Kate Beckinsale had what you might call a doozy of a weekend. She wound up in the ER with a ruptured ovarian cyst, she revealed on Instagram.
Beckinsale posted a teary-eyed photo of herself with an oxygen cannula in her nose, as well as a snap of herself in a hospital bed. “Turns out a ruptured ovarian cyst really hurts and morphine makes me cry,” she captioned the post. “So thankful to everyone who looked after me.” Ovarian cysts are actually really common, but painful ordeals like Beckinsale’s are not.
The majority of ovarian cysts—little fluid-filled sacs that form on the ovary—cause little to no pain and will disappear on their own in a matter of months, according to the Mayo Clinic. It’s not unusual for cysts to come and go without the person ever knowing they had one. But if a cyst does cause symptoms, they usually include pain, swelling, pressure, and bloating in the lower abdomen on the side of the cyst, according to the U.S. Department of Health and Human Services (HHS).
The two most common types, follicular cysts and corpus luteum cysts, occur when something goes a little awry during a regular menstrual cycle, the Mayo Clinic explains. Normally, an egg is released from a little sac on your ovary called a follicle. Once the egg is released, the empty follicle shrinks to form what’s called a corpus luteum, which is supposed to make hormones to get ready for the next egg.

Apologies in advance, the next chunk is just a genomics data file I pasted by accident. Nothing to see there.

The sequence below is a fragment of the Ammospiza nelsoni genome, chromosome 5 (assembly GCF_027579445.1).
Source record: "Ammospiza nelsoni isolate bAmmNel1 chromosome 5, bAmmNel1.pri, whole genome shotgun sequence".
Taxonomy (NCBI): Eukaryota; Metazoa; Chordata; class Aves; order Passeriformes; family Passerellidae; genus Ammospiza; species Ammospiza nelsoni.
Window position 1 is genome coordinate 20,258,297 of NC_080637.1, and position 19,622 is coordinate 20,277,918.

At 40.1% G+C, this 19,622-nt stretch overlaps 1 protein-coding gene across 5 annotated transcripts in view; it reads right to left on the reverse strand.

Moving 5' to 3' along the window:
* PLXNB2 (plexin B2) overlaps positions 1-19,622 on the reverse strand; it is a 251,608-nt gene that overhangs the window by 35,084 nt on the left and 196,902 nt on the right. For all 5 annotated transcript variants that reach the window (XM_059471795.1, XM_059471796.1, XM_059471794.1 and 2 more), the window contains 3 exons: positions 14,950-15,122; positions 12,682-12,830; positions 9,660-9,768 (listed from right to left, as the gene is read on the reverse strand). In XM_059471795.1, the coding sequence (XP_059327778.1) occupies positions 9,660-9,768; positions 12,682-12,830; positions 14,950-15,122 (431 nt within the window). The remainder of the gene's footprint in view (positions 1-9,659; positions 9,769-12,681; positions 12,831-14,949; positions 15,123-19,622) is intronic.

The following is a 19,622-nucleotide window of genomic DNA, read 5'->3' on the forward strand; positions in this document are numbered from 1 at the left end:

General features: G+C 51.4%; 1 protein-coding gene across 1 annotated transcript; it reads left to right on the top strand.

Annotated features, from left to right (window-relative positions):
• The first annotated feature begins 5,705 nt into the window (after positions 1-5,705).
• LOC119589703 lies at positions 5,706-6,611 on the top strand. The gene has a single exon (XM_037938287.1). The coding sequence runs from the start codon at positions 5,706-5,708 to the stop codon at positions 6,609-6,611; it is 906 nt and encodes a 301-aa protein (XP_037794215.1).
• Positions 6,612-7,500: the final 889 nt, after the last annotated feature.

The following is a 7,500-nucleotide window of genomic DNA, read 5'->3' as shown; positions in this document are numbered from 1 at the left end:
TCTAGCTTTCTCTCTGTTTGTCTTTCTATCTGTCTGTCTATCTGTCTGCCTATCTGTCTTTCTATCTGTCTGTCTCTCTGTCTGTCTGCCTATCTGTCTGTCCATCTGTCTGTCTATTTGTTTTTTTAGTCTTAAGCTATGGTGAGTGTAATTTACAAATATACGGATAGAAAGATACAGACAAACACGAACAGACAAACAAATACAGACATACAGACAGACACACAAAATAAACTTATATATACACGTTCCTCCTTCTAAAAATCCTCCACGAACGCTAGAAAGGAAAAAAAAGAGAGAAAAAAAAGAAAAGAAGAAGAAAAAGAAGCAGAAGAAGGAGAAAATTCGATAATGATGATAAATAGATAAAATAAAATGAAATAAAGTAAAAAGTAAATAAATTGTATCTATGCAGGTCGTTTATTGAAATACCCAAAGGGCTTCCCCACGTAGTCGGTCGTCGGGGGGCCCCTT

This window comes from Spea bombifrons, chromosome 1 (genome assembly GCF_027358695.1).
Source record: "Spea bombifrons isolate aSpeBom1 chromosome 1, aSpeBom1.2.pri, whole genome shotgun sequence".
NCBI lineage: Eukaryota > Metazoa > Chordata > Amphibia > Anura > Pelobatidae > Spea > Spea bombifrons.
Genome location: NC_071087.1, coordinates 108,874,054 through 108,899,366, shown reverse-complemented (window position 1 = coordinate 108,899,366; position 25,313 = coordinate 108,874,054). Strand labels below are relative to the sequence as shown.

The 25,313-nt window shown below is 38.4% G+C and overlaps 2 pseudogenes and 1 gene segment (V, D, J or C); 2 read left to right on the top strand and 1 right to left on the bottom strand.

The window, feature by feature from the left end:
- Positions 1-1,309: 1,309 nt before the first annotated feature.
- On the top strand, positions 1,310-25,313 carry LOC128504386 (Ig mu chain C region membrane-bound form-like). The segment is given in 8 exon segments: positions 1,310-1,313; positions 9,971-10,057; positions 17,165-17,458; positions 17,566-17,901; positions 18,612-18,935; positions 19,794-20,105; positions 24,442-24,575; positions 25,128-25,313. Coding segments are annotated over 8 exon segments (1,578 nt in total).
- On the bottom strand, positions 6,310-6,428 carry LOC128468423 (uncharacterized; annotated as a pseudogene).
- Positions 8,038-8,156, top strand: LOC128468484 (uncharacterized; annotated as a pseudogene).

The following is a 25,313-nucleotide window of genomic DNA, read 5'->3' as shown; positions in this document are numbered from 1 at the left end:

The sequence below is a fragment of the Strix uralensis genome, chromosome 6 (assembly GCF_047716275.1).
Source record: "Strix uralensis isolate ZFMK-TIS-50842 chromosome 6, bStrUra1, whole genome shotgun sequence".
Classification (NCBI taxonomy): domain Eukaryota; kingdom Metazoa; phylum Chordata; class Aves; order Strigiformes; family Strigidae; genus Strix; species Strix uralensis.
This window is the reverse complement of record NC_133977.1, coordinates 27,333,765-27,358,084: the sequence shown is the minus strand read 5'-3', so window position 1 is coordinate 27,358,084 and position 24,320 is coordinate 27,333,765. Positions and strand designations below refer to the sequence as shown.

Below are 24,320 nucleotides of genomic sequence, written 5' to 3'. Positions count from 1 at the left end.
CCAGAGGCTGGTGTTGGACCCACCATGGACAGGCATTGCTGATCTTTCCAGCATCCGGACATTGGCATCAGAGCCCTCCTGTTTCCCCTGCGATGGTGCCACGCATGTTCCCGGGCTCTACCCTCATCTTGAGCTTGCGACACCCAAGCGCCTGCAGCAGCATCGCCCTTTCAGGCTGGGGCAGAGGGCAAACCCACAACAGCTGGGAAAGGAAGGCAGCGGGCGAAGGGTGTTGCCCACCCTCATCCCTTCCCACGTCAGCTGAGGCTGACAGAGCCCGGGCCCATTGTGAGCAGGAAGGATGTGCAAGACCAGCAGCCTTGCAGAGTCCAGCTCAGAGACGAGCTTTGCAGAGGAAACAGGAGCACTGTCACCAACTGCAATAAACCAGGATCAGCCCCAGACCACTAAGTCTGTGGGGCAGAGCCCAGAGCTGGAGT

Follicular cysts form when the follicle doesn’t let go of the egg and begins to swell up. These often resolve one to three months without causing symptoms, per the HHS. Corpus luteum cysts happen when that empty follicular sac fails to shrink, instead resealing itself and allowing fluid to collect inside. Most go away in a few weeks.
More rarely, people can develop cysts called dermoids (which contain tissue like skin, hair and teeth), cystadenomas (filled with fluid) and endometriomas (caused by endometriosis). While it’s possible to have an ovarian cyst that’s linked to ovarian cancer, the majority of them are not, the HHS says.